Continuous Integration/Continuous Deployment (CI/CD) is widely promoted as best practice in a DevOps environment. By integrating granular code changes with a testing and review pipeline, CI/CD bridges the gap between developers’ desire to push new features live and operations’ preference for stable, static conditions that are easy to support.
At its best, CI/CD offers an optimal path to providing innovative features to users, while allowing an organisation to react quickly to market needs and opportunities. However, for those with caution born of experience, the idea of new code being pushed to production too easily is an uncomfortable one.
Exactly how code is approved for publication depends on circumstance. At one end of the scale, there are internal apps that don’t sit in a business-critical pathway. At the other, there are public apps that perform high-profile jobs in a highly regulated market. A lot depends on the quality of the testing process and the history of stability across the product life cycle. CI/CD is a powerful approach that needs responsible management.
Deciding on action
During an audit, one of our clients discovered that the decision on the final push to production could be – and often was – made by a single person. However, the company had changed policy to require that two people must agree to take a product live. No particular problems had led to that policy. Rather, it was a product of natural managerial caution.
The client asked us to help evolve a system that provided safeguards, without losing too much of the CI/CD benefit. The company is a large organisation with many sub-groups and a large contingent of contractors and third-party developers, with good role differentiation and access compartmentalisation.
Analysing the situation
The tradeoffs boiled down to – as they so often do – security versus utility. If the safeguards were too onerous, deployment delays could occur that would force staff to find shortcuts to do their jobs. But make them too easy and the approval process would become a rubber-stamp exercise that solved nothing except ticking an audit requirement box.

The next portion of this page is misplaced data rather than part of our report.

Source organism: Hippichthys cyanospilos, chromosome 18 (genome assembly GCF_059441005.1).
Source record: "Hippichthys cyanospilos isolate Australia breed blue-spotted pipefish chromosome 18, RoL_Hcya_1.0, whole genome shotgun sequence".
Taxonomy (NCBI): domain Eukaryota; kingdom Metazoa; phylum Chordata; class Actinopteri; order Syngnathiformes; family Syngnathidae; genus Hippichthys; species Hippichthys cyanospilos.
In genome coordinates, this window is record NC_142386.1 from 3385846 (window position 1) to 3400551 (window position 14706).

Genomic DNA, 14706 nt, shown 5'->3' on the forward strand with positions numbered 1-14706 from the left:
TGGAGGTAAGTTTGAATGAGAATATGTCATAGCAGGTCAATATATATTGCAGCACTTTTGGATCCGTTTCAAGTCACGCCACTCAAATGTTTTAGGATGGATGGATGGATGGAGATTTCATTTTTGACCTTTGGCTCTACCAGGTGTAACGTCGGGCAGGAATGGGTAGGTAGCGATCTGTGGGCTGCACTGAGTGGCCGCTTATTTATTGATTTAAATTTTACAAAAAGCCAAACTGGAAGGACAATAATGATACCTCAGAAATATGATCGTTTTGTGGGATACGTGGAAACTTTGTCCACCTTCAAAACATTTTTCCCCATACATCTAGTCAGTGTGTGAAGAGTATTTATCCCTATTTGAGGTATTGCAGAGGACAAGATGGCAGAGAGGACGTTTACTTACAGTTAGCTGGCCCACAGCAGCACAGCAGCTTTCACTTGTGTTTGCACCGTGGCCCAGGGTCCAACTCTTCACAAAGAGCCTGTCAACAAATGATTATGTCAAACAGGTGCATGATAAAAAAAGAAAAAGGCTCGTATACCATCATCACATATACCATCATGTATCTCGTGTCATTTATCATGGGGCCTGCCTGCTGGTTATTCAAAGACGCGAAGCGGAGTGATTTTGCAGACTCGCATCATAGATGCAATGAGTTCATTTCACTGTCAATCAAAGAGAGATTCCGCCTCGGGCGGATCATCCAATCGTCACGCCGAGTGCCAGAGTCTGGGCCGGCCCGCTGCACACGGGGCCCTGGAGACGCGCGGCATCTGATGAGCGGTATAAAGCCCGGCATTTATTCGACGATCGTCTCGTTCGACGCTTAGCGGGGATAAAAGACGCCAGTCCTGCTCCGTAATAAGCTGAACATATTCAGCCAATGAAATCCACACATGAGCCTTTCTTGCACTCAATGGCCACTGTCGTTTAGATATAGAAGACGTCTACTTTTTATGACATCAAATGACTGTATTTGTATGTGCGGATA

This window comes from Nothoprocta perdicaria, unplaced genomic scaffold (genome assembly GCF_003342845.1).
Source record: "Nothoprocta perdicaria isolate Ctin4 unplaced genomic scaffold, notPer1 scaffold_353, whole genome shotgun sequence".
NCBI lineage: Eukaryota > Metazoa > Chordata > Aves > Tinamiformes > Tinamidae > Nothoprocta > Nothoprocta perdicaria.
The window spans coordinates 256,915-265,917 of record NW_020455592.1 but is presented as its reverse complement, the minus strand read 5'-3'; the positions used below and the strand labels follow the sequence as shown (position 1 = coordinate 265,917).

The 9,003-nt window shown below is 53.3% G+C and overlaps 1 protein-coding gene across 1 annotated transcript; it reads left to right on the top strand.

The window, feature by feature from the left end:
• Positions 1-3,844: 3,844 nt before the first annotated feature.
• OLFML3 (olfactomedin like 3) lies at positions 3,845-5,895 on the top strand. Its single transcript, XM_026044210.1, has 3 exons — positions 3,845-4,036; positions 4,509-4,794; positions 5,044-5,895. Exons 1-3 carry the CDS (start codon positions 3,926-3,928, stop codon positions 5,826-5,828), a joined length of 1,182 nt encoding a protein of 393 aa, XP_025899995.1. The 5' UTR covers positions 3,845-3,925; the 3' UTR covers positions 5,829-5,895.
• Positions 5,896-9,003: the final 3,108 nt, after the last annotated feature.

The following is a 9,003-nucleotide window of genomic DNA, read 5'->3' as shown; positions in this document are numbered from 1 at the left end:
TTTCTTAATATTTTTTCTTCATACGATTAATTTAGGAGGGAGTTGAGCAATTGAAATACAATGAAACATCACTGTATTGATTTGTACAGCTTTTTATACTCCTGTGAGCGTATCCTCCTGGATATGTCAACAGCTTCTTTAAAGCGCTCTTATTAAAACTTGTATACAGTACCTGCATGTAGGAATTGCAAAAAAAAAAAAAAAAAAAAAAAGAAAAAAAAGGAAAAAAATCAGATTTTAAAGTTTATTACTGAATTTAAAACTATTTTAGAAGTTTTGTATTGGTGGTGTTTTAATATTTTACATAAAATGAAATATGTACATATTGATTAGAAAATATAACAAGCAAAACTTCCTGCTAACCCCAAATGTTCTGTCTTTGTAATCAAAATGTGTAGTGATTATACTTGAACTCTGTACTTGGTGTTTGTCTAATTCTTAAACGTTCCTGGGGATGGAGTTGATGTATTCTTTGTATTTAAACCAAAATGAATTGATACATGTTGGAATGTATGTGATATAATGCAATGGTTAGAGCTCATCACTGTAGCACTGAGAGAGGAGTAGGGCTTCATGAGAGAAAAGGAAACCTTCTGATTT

We considered the company’s structure and the experience level of the staff already involved in the CI/CD pipeline – who had been quietly pushing product live without incident. With that in mind, we were comfortable with the idea that, once a developer decided to send something to production, their peers in the pipeline would get a request for approval. This would basically be a simple alert with details and a button.
The CI/CD system used the Jenkins automation server to manage deployment. The existing deployment jobs were created purely in the Jenkins UI rather than via code, so we disabled the existing jobs and had the Jenkins deploy stage point to the existing deployment script, replacing the UI component with code.
We couldn’t repurpose existing code because different teams had different layouts, so we took the opportunity to develop and deploy a consistent approach. We created a self-hosted GitLab central repository, within which each team had a Groovy file holding the permission definitions, such as the ability to look up the build user.
The two-key part simply asks for input during the deployment job, with “approve” and “abort” buttons. This checks who the user was that initiated the job and compares it to the user who hits the “approve” button – so these must be functionally different to progress with the release. It’s very simple and has minimal impact, yet fulfils the client’s policy.
An important part of the project was to explain this to developers and get their buy-in. They were not resistant to the extra step but did ask why – given their own development and testing protocols had produced consistently good results – it was necessary. We explained that it added a safeguard with few drawbacks. What’s more, we noted, it could head off problems in the future and add to corporate confidence in the development system. The developers accepted that this had benefits for their work.
It’s a good idea for organisations to periodically review their procedures and protocols, even if they haven’t had particular problems. Security and compliance work best when they have minimal impact – which can leave policies prone to stagnation. By careful appreciation of existing, successful working practices, it is possible to introduce changes that improve reliability without disrupting productivity. Conversely, doing so also helps to resist changes that would be detrimental – by demonstrating competence at change management and awareness of the implications of change at each level of an organisation.
Furthermore, modern DevOps is flexible and adaptable. This makes it easier, not harder, to implement changing corporate priorities without disrupting innovation and productivity. It is as much a mindset as a group of tools and procedures – and learning to appreciate its potential is a key organisational asset in itself.
If you want to know more about managing DevOps and security, especially in a modern, scalable, cloud-based and serverless environment, talk to us at email@example.com